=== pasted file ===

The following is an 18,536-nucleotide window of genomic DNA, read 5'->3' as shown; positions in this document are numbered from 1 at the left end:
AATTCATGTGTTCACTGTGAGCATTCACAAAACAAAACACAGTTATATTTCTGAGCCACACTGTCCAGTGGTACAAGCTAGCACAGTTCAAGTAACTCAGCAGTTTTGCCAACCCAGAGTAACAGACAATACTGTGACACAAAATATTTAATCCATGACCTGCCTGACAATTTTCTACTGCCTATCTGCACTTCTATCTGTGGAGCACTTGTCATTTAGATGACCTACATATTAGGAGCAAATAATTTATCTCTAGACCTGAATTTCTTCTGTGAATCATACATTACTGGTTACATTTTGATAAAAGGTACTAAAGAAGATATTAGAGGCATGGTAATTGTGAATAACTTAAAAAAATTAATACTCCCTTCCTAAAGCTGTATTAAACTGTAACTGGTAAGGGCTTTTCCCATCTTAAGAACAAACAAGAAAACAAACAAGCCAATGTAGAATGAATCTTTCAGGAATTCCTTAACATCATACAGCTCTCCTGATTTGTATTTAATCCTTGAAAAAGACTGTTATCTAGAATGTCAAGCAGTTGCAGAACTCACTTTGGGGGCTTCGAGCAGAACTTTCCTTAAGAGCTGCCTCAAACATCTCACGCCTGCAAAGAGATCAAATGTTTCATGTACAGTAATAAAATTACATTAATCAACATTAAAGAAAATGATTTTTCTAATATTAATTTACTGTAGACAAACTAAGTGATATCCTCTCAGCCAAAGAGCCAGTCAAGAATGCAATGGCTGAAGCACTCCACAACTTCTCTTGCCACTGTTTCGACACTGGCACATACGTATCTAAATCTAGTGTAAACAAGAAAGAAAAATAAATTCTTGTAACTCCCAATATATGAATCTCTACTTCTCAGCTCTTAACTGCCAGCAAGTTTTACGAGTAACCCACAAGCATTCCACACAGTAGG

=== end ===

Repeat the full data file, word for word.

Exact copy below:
The following is an 18,536-nucleotide window of genomic DNA, read 5'->3' as shown; positions in this document are numbered from 1 at the left end:
AATTCATGTGTTCACTGTGAGCATTCACAAAACAAAACACAGTTATATTTCTGAGCCACACTGTCCAGTGGTACAAGCTAGCACAGTTCAAGTAACTCAGCAGTTTTGCCAACCCAGAGTAACAGACAATACTGTGACACAAAATATTTAATCCATGACCTGCCTGACAATTTTCTACTGCCTATCTGCACTTCTATCTGTGGAGCACTTGTCATTTAGATGACCTACATATTAGGAGCAAATAATTTATCTCTAGACCTGAATTTCTTCTGTGAATCATACATTACTGGTTACATTTTGATAAAAGGTACTAAAGAAGATATTAGAGGCATGGTAATTGTGAATAACTTAAAAAAATTAATACTCCCTTCCTAAAGCTGTATTAAACTGTAACTGGTAAGGGCTTTTCCCATCTTAAGAACAAACAAGAAAACAAACAAGCCAATGTAGAATGAATCTTTCAGGAATTCCTTAACATCATACAGCTCTCCTGATTTGTATTTAATCCTTGAAAAAGACTGTTATCTAGAATGTCAAGCAGTTGCAGAACTCACTTTGGGGGCTTCGAGCAGAACTTTCCTTAAGAGCTGCCTCAAACATCTCACGCCTGCAAAGAGATCAAATGTTTCATGTACAGTAATAAAATTACATTAATCAACATTAAAGAAAATGATTTTTCTAATATTAATTTACTGTAGACAAACTAAGTGATATCCTCTCAGCCAAAGAGCCAGTCAAGAATGCAATGGCTGAAGCACTCCACAACTTCTCTTGCCACTGTTTCGACACTGGCACATACGTATCTAAATCTAGTGTAAACAAGAAAGAAAAATAAATTCTTGTAACTCCCAATATATGAATCTCTACTTCTCAGCTCTTAACTGCCAGCAAGTTTTACGAGTAACCCACAAGCATTCCACACAGTAGG